I devoted this weekend to snorkelling and freediving. Resplendent with shining new equipment from Galway’s finest outdoor stores, Louise and I took a thorough look below the surface at Spiddal, County Galway, on Saturday.
Having spent a good chunk of the previous year and a half below the water in tropical locations, it was a pleasure to survey the lush primary productivity of our temperate coast. Huge fronds of Laminaria were examined for the curious epiphytic anemones and other cnidarians, while beneath them too many red algal species to document occupied their reduced light niches.
On Sunday we reentered the water at An Trá Doilín or The Coral Beach in An Ceathru Rua. Of course, one is admiring the sub tidal algae long before reaching the waterline here; the beach is composed of the cast-up remains of articulated calcifying coralline algal species, in place of sand.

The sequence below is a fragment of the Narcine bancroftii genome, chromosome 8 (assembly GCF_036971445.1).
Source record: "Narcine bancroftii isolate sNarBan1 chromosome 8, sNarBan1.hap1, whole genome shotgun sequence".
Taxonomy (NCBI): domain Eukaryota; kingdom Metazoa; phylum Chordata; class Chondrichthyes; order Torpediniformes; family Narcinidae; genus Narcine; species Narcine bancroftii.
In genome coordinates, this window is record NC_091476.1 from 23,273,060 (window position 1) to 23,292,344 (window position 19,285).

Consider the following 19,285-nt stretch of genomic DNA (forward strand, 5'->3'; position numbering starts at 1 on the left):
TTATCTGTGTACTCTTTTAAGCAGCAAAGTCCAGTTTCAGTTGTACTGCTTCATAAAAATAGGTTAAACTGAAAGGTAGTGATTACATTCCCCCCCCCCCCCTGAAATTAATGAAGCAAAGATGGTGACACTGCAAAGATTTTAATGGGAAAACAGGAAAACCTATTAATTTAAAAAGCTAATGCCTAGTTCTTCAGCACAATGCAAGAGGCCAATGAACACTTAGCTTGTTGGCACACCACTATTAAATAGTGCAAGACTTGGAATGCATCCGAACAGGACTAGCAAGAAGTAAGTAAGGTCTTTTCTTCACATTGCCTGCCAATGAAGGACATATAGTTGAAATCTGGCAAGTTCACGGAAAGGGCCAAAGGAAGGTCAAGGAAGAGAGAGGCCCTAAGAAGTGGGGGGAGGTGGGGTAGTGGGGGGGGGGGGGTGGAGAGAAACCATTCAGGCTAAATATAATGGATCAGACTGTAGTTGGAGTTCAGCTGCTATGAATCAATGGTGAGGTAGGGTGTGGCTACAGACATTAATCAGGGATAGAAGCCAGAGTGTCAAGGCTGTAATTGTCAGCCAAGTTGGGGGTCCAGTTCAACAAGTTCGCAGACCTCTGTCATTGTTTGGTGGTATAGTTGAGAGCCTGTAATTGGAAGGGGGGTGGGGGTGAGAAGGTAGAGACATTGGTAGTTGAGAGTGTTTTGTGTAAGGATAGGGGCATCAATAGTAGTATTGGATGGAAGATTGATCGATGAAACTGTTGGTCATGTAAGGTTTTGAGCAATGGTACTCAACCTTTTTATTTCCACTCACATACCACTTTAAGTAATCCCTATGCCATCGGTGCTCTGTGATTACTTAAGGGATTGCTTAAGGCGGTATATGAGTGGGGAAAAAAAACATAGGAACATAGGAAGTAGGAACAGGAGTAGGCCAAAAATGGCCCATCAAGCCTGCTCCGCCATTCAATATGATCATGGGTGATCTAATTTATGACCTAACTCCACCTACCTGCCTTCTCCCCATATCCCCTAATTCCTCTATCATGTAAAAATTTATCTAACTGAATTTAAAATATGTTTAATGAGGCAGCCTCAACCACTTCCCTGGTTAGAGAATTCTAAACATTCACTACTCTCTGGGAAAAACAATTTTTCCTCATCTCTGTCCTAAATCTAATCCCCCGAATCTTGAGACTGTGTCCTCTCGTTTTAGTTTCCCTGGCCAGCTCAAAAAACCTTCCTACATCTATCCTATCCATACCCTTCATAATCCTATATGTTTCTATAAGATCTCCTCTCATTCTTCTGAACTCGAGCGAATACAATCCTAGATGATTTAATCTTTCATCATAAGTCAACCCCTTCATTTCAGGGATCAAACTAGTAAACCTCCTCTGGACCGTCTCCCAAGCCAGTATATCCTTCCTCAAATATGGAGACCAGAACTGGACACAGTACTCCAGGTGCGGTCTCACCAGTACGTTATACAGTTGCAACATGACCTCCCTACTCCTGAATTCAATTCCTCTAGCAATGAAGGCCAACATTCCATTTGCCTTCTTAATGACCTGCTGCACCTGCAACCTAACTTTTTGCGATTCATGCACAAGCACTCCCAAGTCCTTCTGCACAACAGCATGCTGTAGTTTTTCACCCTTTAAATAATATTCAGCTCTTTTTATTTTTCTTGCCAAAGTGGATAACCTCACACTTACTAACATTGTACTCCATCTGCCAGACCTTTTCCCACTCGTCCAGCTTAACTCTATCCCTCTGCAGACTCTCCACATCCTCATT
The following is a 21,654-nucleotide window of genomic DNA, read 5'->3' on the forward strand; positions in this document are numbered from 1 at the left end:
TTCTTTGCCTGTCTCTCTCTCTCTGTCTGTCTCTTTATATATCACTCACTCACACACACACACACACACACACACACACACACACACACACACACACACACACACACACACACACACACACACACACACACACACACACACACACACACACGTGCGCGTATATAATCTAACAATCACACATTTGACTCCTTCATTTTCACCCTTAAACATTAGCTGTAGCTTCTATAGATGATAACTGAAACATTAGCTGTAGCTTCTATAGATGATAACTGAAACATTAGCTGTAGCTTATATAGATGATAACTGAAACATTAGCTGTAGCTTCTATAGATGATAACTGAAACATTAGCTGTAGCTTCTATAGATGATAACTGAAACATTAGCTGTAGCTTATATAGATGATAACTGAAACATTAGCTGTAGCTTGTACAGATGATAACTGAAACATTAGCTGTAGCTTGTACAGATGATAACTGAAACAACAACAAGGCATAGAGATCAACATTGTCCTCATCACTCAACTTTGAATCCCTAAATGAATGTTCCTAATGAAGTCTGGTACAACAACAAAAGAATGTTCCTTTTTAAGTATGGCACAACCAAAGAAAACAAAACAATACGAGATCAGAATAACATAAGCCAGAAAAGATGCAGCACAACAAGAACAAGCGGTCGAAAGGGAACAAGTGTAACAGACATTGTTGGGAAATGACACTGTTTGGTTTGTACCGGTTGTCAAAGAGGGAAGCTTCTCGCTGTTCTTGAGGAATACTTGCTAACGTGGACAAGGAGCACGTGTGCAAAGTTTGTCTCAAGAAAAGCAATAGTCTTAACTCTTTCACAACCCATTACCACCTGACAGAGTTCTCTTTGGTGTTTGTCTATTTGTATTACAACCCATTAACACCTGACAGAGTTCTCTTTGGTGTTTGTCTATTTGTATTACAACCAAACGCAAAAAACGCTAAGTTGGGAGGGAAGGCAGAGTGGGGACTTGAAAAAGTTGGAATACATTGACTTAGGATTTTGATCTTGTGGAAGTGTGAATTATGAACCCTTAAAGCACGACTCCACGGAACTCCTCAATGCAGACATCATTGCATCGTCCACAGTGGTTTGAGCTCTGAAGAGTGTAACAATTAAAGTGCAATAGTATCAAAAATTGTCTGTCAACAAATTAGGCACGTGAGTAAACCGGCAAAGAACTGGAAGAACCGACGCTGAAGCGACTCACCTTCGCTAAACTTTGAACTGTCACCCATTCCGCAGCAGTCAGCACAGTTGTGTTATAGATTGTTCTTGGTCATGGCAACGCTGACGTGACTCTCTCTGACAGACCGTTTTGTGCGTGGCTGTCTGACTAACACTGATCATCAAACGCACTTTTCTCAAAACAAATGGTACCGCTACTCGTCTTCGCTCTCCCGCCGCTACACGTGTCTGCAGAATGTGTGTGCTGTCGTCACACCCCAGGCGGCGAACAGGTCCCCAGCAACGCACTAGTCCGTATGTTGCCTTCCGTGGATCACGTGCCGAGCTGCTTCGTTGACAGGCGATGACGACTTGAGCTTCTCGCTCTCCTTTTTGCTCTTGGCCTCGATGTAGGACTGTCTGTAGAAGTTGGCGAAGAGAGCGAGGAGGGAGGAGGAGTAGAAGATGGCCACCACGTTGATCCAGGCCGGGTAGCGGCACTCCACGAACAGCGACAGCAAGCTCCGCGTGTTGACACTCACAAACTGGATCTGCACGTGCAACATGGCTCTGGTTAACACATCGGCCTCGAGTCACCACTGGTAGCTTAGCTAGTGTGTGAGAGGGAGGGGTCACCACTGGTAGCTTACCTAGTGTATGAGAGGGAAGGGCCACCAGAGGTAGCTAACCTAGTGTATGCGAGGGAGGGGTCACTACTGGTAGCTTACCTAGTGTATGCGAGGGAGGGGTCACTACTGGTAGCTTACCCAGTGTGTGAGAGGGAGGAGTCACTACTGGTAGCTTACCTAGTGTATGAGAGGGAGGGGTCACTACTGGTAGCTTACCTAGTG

I couldn’t help but focus on the contrast with the subtidal urchin barrens of my previous posting in Galápagos. There, herbivores hold sway, with vast swathes of bare or tightly cropped rock testament to their indifference to whatever defence compounds the algae may hold.
In our cooler temperate isle, defence compounds have more of a say. This and other factors mean rock coverage is almost 100%, and it was a treat after so much time counting urchins to dive down through the forests of kelp species. To plunge into forests of Laminaria, Fucus and Himanthalia, Spiddal style, is an overwhelming upside down hanging gardens of Babylon experience; the gain in botanical delights more than makes up for the loss in centigrades, to me anyway. Here is to a summer of snorkelling.